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Hard ball: In surprise move, Guilford commissioners pull support of High Point baseball stadium
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Hard ball: In surprise move, Guilford commissioners pull support of High Point baseball stadium


GREENSBORO — It wasn't exactly a strikeout for the city of High Point. 

But the Guilford County Board of Commissioners made it clear Monday night that, after some taxpayers cried foul, they won't be paying for a baseball stadium that has already been built. 

Instead, commissioners voted 7-2 along party lines to support a new economic development plan that will give up to $7 million to the city for future development around the Truist Point ballpark that adds to its sagging tax base. 

It was a distinct turnabout for a group of elected officials that just days ago seemed intrigued by the idea of helping High Point pay for its $35 million minor league ballpark over the next 20 years.

But commissioners, Democrat and Republican, heard from their constituents that the idea of helping High Point pay its debt, a debt it has already taken on, isn't a good use of county money. 

So between last week's regular commissioners meeting and Monday's special meeting, commissioners and county officials recalibrated and came up with a new motion they felt could support High Point while staying away from paying for the city's existing debt. 

Under terms of the deal, Guilford County will pay $350,000 a year for 20 years to support economic development around the Truist Point ballpark that adds to the tax base by at least 3% a year over a "rolling" five-year period. If High Point can't show in an annual report to the county it's achieved that goal, the county won't pay any money.

That's why the motion approved Monday says "up to" $7 million. The total could fall short of that figure.

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High Point Mayor Jay Wagner said the city has searched for a way to pump life into a downtown that pulses with activity only during twice-yearly international furniture markets. 

The stadium, designed to host everything from baseball to soccer to concerts, was designed as a "catalyst" project on 7 acres out of 11 the city purchased. On the remaining 4 acres, Elliott Sidewalk Development is helping the city build a food hall with plans for three more developments, including 250 apartments and a hotel.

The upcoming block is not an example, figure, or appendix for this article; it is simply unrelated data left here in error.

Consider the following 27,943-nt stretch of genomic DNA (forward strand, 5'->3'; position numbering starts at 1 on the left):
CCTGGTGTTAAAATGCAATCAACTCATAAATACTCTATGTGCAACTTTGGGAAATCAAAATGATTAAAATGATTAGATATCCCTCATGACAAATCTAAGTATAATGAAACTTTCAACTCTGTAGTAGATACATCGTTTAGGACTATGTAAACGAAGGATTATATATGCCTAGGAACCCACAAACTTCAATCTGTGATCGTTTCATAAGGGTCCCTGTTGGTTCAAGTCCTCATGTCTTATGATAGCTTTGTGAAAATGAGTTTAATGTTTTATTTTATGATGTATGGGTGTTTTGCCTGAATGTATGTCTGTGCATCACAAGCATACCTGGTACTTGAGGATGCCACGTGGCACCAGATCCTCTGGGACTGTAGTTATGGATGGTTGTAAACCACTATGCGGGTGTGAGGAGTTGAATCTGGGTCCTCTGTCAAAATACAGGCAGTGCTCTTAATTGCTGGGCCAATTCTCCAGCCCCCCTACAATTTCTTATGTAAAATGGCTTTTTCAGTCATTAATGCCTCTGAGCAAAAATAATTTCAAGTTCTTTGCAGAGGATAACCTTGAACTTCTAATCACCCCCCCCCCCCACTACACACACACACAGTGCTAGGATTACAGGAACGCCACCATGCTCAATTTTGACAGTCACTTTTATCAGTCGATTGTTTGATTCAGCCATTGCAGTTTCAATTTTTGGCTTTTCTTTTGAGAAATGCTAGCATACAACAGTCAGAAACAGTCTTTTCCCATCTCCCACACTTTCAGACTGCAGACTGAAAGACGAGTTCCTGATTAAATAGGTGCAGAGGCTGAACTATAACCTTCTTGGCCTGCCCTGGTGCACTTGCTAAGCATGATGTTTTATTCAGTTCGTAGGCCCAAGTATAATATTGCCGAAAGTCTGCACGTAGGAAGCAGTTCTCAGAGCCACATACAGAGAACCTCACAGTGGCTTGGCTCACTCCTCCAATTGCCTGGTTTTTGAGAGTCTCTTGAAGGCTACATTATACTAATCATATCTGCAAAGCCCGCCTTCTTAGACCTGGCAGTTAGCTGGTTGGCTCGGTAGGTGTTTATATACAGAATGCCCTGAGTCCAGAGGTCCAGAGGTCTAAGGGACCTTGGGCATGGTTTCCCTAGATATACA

"We got a huge amount of buy-in," said Wagner, referring to a group that has converted the old Adams-Millis mill into a mixed-use development and a $60 million children's museum championed by High Point University President Nido Qubein. 

In all, if the projects come together, the city could realize $250 million in property development. With what's already there now, Wagner said, the city has seen growth of $99 million after several years of tax value decreases.

The county's new role would help pay for streetscapes, sidewalks, parking and other infrastructure High Point might need to create a good environment for all the projects that could come to the heart of downtown. 

But only if the city can show tax values are increasing. 

Democratic commissioners Kay Cashion, Mary Beth Murphy and Carly Cooke all said they had heard from constituents concerned about the idea of helping to pay for the stadium, which opened almost two years ago. 

Cooke told Wagner: "I do think it’s important to reiterate that while that growth is impressive … we’re voting on supporting what is to come and we’re voting on what we can do to help you continue to grow. There are metrics built in to protect the taxpayer."

Republicans Justin Conrad and Alan Perdue, who voted against the proposal, said they support High Point growth but the scope of the incentives is beyond what the county might normally support. 

Conrad said the "dollars have to come from somewhere" and to support a project as expansive as this might open up the county to requests to help with big projects in other towns and cities. 

Contact Richard M. Barron at 336-373-7371 and follow @BarronBizNR on Twitter.

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